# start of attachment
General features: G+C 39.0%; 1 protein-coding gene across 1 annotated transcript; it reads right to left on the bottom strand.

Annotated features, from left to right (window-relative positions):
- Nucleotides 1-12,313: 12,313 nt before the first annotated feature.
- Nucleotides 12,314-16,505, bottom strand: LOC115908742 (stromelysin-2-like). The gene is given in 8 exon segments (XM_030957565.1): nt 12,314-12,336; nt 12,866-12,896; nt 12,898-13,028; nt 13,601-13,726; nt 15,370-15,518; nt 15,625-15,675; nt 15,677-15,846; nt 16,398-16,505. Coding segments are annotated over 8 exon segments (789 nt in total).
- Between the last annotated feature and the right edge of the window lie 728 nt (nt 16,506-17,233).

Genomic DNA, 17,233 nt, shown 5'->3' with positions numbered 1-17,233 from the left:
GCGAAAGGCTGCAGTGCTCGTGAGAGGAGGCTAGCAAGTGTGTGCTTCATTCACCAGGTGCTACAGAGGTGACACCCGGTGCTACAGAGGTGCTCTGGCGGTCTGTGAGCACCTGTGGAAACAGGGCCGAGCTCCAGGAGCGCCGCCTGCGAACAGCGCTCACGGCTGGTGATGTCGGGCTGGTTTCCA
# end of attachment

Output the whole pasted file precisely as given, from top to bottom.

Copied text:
General features: G+C 39.0%; 1 protein-coding gene across 1 annotated transcript; it reads right to left on the bottom strand.

Annotated features, from left to right (window-relative positions):
- Nucleotides 1-12,313: 12,313 nt before the first annotated feature.
- Nucleotides 12,314-16,505, bottom strand: LOC115908742 (stromelysin-2-like). The gene is given in 8 exon segments (XM_030957565.1): nt 12,314-12,336; nt 12,866-12,896; nt 12,898-13,028; nt 13,601-13,726; nt 15,370-15,518; nt 15,625-15,675; nt 15,677-15,846; nt 16,398-16,505. Coding segments are annotated over 8 exon segments (789 nt in total).
- Between the last annotated feature and the right edge of the window lie 728 nt (nt 16,506-17,233).

Genomic DNA, 17,233 nt, shown 5'->3' with positions numbered 1-17,233 from the left:
GCGAAAGGCTGCAGTGCTCGTGAGAGGAGGCTAGCAAGTGTGTGCTTCATTCACCAGGTGCTACAGAGGTGACACCCGGTGCTACAGAGGTGCTCTGGCGGTCTGTGAGCACCTGTGGAAACAGGGCCGAGCTCCAGGAGCGCCGCCTGCGAACAGCGCTCACGGCTGGTGATGTCGGGCTGGTTTCCA